Bridgewater feels the pressure on his backside and begins to scramble. Once he does that, he gets sacked from another player regardless and Kalil drew a holding penalty. But there were a couple things that Kalil could have done differently that could have changed the outcome of this play.

Instead of back peddling as far back as he did, Kalil should have planted his feet into the ground earlier and drove his hands under the shoulder pads of the pass rusher. If that happened, he wouldn’t have given up the inside move and he would have had control of the rusher; Bridgewater wouldn’t have needed to scramble around and it is possible that the team could have completed the pass.

Even though Kalil has been in the league for three years, there are still little things like this that he needs to clean up in order to become a better pass protector.



Play No. 3
Even though Kalil did struggle from time to time during the 2014 season, he did have bright spots as well. One example of that is the Week 1 game against the St. Louis Rams. Kalil had the job of blocking defensive end Robert Quinn, one of the best pass rushers in the NFL, all game long, and Kalil appeared to be up for the challenge. Quinn didn’t record a single sack and only recorded two tackles.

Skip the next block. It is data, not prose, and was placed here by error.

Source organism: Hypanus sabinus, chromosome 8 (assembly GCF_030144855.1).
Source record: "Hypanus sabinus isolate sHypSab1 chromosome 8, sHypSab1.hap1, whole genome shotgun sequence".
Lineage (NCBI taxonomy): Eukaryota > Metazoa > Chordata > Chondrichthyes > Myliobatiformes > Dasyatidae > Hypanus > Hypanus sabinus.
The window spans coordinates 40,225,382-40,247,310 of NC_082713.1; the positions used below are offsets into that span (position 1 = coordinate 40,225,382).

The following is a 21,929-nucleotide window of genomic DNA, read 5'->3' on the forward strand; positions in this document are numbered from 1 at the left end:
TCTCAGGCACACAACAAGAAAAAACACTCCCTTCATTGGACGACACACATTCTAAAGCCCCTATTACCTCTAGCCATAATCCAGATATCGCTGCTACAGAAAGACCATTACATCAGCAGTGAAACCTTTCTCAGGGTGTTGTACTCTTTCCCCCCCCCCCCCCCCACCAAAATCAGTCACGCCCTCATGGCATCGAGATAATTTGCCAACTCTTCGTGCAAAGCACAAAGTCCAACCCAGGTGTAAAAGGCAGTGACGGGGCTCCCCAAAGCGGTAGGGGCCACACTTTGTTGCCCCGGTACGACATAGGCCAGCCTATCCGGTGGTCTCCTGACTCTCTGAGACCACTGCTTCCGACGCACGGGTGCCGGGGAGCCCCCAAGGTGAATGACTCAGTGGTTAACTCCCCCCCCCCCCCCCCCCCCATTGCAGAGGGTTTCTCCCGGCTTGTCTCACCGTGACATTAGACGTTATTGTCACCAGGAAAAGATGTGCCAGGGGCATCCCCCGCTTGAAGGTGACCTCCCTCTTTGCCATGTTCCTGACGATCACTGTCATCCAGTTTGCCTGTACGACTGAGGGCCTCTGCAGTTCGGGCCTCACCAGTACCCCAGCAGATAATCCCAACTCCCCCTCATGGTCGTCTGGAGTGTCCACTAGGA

This play is a good example of how Kalil was able to match up against Quinn. Right off the snap Quinn bull rushes right into Kalil and instead of being knocked backwards Kalil is able to hold his ground. The he gets his hands underneath Quinn’s shoulder pads and is actually able to steer him away from quarterback Matt Cassel. This then allows Cassel some extra time to step up into the pocket and pitch the ball off to the running back.

It often goes unnoticed when an offensive lineman makes a good play, especially when it is away from the action. On the contrary, if they make a mistake or allow a sack, everyone usually sees it. This is something that Kalil has had to deal with during his NFL career and even though he does make mistakes from time to time he also makes good plays.



Play No. 4
Coming out of college, Kalil was thought to be a solid run blocker and that has not changed very much since he entered into the NFL. He still has the ability to get off the ball quickly and knock his defender off balance and open up a running lane for the ball carrier. In this play, he is able to take out two defenders in one move.